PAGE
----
“The bottom line is that each survivor will have to decide to do what is in their own best interest … I have worked hard to create a process that protects survivors’ privacy and dignity and provides them with fair and reasonable compensation.”
Talach later confirmed that about 95 per cent of civil lawsuits are settled before they go to court, which means it’s possible Latimer will not get the public inquiry he is seeking.
Talach said the $2 million the lawsuit is seeking represents the maximum allowable claim, and he stressed that civil actions in Canada routinely result in much smaller awards.
McKiggan has warned that claims like Latimer’s could drain the Antigonish diocese of cash and scuttle the hard-won settlement.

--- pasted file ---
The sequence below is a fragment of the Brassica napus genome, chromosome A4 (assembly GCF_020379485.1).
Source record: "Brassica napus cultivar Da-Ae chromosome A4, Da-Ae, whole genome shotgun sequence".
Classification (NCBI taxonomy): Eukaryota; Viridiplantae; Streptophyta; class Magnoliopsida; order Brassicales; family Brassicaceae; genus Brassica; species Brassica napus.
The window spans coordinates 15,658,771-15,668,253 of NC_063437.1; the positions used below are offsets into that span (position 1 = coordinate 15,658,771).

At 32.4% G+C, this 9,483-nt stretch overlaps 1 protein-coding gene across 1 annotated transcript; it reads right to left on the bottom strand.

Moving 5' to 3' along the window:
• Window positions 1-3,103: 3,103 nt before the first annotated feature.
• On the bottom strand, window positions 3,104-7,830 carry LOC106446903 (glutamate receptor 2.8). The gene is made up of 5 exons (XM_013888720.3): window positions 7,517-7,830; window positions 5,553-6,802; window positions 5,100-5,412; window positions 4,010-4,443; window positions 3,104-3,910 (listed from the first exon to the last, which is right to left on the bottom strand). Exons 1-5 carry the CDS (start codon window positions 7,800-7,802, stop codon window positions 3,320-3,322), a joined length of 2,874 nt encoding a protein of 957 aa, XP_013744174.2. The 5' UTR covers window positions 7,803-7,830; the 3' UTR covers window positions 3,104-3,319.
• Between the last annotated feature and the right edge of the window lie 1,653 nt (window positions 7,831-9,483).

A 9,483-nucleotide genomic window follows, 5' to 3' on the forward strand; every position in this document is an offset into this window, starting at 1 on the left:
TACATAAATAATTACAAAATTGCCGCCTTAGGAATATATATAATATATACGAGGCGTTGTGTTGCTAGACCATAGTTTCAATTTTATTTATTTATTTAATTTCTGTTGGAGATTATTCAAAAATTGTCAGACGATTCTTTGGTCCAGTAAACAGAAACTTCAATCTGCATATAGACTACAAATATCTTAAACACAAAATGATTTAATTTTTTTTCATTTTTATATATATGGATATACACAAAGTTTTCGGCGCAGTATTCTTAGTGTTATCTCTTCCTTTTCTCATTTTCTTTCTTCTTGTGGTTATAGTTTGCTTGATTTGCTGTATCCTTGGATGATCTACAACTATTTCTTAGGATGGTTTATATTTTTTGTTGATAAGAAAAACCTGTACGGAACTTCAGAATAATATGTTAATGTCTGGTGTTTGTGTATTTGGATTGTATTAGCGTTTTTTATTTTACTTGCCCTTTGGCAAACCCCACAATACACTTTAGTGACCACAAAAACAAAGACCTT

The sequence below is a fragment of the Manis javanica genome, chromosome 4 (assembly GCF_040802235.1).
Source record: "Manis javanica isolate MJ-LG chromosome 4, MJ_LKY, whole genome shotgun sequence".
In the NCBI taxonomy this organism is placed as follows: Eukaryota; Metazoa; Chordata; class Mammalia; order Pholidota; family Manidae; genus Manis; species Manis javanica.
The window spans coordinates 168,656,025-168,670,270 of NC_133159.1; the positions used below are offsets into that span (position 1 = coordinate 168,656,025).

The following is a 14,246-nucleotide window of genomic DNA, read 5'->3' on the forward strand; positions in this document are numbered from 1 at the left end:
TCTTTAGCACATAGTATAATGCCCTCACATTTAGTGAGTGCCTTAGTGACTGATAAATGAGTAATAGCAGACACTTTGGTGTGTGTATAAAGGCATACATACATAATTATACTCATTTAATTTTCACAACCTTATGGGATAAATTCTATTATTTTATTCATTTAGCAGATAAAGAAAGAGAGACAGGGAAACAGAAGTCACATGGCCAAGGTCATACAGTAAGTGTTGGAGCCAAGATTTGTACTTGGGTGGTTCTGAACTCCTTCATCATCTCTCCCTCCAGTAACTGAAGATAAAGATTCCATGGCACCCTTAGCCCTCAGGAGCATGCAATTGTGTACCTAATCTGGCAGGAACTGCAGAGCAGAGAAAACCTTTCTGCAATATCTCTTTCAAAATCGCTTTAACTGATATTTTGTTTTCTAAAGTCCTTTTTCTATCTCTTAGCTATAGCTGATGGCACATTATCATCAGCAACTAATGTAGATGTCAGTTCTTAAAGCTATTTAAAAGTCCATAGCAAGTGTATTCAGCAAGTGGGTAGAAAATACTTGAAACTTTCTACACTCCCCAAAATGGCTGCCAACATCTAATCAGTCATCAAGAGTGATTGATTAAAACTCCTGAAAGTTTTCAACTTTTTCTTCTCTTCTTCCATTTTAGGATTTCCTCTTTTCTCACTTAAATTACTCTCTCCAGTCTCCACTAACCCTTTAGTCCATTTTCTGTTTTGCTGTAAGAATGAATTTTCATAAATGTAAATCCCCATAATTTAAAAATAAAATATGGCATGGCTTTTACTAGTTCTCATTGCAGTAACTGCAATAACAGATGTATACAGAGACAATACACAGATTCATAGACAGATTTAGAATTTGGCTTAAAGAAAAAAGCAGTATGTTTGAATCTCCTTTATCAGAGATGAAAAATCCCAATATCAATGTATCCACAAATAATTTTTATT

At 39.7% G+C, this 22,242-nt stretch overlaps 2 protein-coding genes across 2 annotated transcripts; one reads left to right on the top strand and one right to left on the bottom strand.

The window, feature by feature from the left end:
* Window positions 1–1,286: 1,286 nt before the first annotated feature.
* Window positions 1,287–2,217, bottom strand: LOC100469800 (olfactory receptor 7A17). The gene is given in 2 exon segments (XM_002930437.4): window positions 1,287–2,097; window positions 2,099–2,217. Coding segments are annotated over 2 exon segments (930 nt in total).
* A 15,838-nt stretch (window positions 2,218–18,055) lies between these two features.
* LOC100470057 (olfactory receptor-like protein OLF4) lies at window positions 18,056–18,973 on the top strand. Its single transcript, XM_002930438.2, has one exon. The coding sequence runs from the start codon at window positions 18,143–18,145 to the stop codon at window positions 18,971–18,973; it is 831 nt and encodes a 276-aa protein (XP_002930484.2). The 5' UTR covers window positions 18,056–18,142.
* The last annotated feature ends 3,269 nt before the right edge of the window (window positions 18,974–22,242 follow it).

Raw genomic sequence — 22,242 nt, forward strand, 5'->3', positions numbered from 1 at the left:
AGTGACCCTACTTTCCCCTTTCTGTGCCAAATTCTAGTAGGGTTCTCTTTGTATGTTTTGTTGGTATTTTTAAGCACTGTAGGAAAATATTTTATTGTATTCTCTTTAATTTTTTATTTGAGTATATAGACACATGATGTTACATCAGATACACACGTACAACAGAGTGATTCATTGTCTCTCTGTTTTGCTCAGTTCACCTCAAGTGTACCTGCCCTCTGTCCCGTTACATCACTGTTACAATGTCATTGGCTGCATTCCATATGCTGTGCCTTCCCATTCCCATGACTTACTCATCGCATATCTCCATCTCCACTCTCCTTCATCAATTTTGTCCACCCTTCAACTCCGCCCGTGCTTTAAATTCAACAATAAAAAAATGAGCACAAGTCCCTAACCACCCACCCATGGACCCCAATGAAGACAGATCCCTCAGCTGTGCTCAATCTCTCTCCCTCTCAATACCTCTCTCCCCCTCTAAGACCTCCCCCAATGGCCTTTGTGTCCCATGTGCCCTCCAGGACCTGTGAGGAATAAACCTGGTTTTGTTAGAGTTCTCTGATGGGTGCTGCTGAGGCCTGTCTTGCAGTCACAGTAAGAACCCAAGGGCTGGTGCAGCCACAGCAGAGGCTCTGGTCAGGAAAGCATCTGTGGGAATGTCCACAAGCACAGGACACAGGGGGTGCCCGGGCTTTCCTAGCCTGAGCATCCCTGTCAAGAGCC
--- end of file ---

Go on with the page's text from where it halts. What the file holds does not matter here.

Latimer said that won’t happen.
“I’m not here to see it fail,” he said.
Latimer’s statement of claim alleges the diocese failed to look into MacDonald’s background and that the diocese fostered a system in which “deviant sexual practices were bound to develop among a percentage of the priests.”
After the news conference, Latimer’s wife of 24 years, Nancy Latimer, said her husband had told his dark secret soon after they were married, but the lawsuit alleged graphic details that stunned her.
“I had no idea what he went through,” she said. “It’s very hard for him. I’m surprised that he kept it together as well as he did.”
Warren Latimer’s wife Jackie said she had always suspected her husband had a troubled past, but he never told her what he had been through.
“He’s just going through all of the same emotions he did when he was a teenager,” she said.